A Plumber and an Electrician walk into an Airstream…

…is either the beginning of a very promising joke, or a (brief) summary of the last couple of weeks in Airstream restoration. But seriously folks, it’s sooooo wonderful to be far enough along for systems work, and pleased to be able to hand most of it over to real experts. (Ben’s edit: Huh? What are you saying??) WARNING: This blog post will rank high with Airstream renovation enthusiasts, low with others. But to tide others over (eg my closest friends), here is something pretty – I machine appliqued the sailboat (a yawl like one we used to own) and Airstream onto the napping couch pillows. The reading light is newly installed and you get a good look at the bathroom sink cabinetry in the background.

FullSizeRender (10)

OK, back to the boring stuff. First the plumbing. You may recall in our prevous post that Ben had laid the groundwork for final connections by running all the PEX lines. My parents had scheduled their plumber Jaime to come over and do some maintenance (leaky faucets, a no-no in drought stricken California). They sung his praises, so we arranged to talk to him about doing the Airstream connections. The main requirement is that he be comfortable with PEX tubing, which is becoming more popular in home applications (it’s less labor intensive and thus cheaper to install), but still raises a few eyebrows among old fashioned Jaime-The-Plumber types because it’s, well, not copper.  Turns out Jaime and crew did know how to handle PEX, had all the right high-tech tools, and even signed off on PEX philosophically as perfect for a trailer.  All went great. A real feeling of progress when we hooked up the “city water” supply (i.e. attached the garden hose to the newly-installed inlet in the back of the trailer) and the system was pressurized!  Faucets all worked and everything drained properly!

Jaime the plumber at work

Jaime the plumber at work

Meanwhile, we’d been hunting around for an electrician and found Soren, the electrician who works with Brody Travel Supply in Ojai, CA. Brody is one of our favorite follows on Instagram. Collin, of CFDetailing knew we were looking for an electrician and suggested we call Geoff (“who knows everyone!”) at Brody, who then kindly hooked us up with Soren who works out of their shop about 90 minutes north of Glendale.

So, we prepared to take the trailer out of the driveway for the first time (since we arrived here on May 6th) to head up the road. Woot!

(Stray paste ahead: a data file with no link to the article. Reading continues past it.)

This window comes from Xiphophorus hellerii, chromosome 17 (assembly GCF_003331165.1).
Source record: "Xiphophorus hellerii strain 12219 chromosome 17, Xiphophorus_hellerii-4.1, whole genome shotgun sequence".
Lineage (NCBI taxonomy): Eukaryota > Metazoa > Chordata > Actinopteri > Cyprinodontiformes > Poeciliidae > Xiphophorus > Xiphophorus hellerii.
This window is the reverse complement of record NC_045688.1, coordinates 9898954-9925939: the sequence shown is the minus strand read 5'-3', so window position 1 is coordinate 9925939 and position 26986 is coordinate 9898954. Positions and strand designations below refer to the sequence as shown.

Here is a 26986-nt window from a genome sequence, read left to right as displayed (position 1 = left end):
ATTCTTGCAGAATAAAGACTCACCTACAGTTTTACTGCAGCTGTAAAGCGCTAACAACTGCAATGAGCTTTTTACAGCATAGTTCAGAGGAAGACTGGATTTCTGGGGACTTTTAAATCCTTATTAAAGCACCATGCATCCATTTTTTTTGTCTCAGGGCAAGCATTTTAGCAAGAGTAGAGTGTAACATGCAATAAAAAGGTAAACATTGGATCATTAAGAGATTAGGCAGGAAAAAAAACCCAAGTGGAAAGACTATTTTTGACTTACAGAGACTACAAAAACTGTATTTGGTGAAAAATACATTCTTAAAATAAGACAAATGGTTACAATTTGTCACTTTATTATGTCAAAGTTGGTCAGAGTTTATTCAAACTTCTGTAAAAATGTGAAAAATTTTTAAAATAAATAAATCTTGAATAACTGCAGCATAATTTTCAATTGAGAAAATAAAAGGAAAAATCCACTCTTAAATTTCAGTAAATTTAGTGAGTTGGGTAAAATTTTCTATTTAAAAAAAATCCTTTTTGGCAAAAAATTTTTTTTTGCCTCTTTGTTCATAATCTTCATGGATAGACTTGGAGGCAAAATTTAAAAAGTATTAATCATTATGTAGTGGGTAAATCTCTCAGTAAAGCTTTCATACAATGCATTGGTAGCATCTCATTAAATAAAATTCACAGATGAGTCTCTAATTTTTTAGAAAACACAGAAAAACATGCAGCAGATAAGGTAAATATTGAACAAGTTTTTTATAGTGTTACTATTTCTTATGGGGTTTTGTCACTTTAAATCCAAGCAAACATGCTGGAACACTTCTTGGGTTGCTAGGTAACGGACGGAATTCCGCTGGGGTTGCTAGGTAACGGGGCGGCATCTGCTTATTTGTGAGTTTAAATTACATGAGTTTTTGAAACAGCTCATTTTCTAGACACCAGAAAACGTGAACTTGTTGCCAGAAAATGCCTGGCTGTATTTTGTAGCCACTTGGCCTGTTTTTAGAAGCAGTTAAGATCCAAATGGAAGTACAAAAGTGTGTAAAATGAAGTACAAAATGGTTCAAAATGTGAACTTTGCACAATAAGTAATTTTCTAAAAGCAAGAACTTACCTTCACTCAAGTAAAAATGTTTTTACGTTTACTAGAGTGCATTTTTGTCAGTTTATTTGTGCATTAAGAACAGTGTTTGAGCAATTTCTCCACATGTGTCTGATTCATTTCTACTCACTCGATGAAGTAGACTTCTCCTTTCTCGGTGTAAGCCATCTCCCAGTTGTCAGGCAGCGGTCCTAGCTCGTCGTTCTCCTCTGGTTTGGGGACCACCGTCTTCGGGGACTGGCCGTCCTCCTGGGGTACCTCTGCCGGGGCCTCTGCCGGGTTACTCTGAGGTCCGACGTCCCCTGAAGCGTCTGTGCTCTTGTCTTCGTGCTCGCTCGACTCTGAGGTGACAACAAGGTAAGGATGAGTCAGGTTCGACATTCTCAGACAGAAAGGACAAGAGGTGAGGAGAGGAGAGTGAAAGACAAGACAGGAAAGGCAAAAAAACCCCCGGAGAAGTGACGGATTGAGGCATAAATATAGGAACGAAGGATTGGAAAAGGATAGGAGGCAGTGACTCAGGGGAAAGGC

We battened down the hatches, confirmed we were paid up on our insurance, and put some notes on cars parked across the street – asking if they’d move their cars so we’d have all the room possible for leaving the driveway. The hitch scraped a bit when we had backed in and we have since installed our water heater; its exhaust pipe (see pic below) sits lower than the hitch, on the side. If that pipe scrapes, we are doomed. So, Ben built some hefty wood ramps to deploy under the tires if we needed some extra height to avoid scraping, and I positioned myself in the rose bushes to watch carefully as he moved out – alas no scraping, so the hefty wood ramps have been set aside to be used in the zombie apocalypse.


Water heater pipe in foreground, hitch in background. Zombie apocalypse ramp at left.

Airstream, after successful launch fro our driveway, in our

Airstream, after successful launch from our driveway, in our “staging area” a block away on a quiet street adjacent to ours.

We took the easterly route (the 210 to the 5 to the 126, y’all!) to Brody’s in Ojai (avoiding the 101) and had an uneventful drive through mountains and valleys and lush (thanks to irrigation) fruit and vegetable farmlands. It WAS great to be on the road, even for a short time. After arriving, we killed a little time before meeting with Geoff, taking pics of our shiny trailer and tangling with a junkyard dog (not really).

Geoff kindly gave us a tour of the other trailers in his lot – some works in progress, all interesting and made more so by his enthusiast’s perspective and details. He and Ben exchanged some sourcing ideas. We quizzed him about solar, etc. We made plans to return two days later to meet Soren once he began the work,